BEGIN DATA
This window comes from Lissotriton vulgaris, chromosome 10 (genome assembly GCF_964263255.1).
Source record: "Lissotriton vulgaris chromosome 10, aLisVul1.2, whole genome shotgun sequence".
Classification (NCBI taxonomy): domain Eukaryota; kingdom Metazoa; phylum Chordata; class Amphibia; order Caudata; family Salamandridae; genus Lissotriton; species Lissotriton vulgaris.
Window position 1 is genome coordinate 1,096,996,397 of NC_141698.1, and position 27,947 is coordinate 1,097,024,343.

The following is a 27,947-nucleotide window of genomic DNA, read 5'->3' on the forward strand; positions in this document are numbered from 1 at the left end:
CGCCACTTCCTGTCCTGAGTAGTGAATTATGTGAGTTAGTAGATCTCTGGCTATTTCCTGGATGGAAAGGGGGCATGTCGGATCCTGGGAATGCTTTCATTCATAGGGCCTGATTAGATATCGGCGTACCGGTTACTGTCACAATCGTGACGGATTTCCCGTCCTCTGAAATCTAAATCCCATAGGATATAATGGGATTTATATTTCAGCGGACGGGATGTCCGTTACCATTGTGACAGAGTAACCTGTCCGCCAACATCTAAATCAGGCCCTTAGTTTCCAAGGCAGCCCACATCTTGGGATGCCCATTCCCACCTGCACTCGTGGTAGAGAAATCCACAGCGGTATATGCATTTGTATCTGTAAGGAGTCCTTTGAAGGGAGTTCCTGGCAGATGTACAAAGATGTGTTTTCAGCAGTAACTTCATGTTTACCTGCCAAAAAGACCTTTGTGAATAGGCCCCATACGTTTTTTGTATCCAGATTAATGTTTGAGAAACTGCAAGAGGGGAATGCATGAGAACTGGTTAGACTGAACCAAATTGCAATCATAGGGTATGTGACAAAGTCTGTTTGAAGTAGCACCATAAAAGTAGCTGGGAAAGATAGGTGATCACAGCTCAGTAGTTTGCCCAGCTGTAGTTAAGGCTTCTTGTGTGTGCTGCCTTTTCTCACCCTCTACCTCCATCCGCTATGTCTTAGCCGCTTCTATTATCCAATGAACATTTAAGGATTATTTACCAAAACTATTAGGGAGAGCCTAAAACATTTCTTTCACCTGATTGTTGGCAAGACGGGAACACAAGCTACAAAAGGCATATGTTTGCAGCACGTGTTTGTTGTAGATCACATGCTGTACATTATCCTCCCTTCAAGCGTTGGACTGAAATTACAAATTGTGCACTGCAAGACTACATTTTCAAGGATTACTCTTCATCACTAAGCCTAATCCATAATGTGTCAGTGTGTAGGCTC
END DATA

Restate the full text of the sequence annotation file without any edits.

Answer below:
This window comes from Lissotriton vulgaris, chromosome 10 (genome assembly GCF_964263255.1).
Source record: "Lissotriton vulgaris chromosome 10, aLisVul1.2, whole genome shotgun sequence".
Classification (NCBI taxonomy): domain Eukaryota; kingdom Metazoa; phylum Chordata; class Amphibia; order Caudata; family Salamandridae; genus Lissotriton; species Lissotriton vulgaris.
Window position 1 is genome coordinate 1,096,996,397 of NC_141698.1, and position 27,947 is coordinate 1,097,024,343.

The following is a 27,947-nucleotide window of genomic DNA, read 5'->3' on the forward strand; positions in this document are numbered from 1 at the left end:
CGCCACTTCCTGTCCTGAGTAGTGAATTATGTGAGTTAGTAGATCTCTGGCTATTTCCTGGATGGAAAGGGGGCATGTCGGATCCTGGGAATGCTTTCATTCATAGGGCCTGATTAGATATCGGCGTACCGGTTACTGTCACAATCGTGACGGATTTCCCGTCCTCTGAAATCTAAATCCCATAGGATATAATGGGATTTATATTTCAGCGGACGGGATGTCCGTTACCATTGTGACAGAGTAACCTGTCCGCCAACATCTAAATCAGGCCCTTAGTTTCCAAGGCAGCCCACATCTTGGGATGCCCATTCCCACCTGCACTCGTGGTAGAGAAATCCACAGCGGTATATGCATTTGTATCTGTAAGGAGTCCTTTGAAGGGAGTTCCTGGCAGATGTACAAAGATGTGTTTTCAGCAGTAACTTCATGTTTACCTGCCAAAAAGACCTTTGTGAATAGGCCCCATACGTTTTTTGTATCCAGATTAATGTTTGAGAAACTGCAAGAGGGGAATGCATGAGAACTGGTTAGACTGAACCAAATTGCAATCATAGGGTATGTGACAAAGTCTGTTTGAAGTAGCACCATAAAAGTAGCTGGGAAAGATAGGTGATCACAGCTCAGTAGTTTGCCCAGCTGTAGTTAAGGCTTCTTGTGTGTGCTGCCTTTTCTCACCCTCTACCTCCATCCGCTATGTCTTAGCCGCTTCTATTATCCAATGAACATTTAAGGATTATTTACCAAAACTATTAGGGAGAGCCTAAAACATTTCTTTCACCTGATTGTTGGCAAGACGGGAACACAAGCTACAAAAGGCATATGTTTGCAGCACGTGTTTGTTGTAGATCACATGCTGTACATTATCCTCCCTTCAAGCGTTGGACTGAAATTACAAATTGTGCACTGCAAGACTACATTTTCAAGGATTACTCTTCATCACTAAGCCTAATCCATAATGTGTCAGTGTGTAGGCTC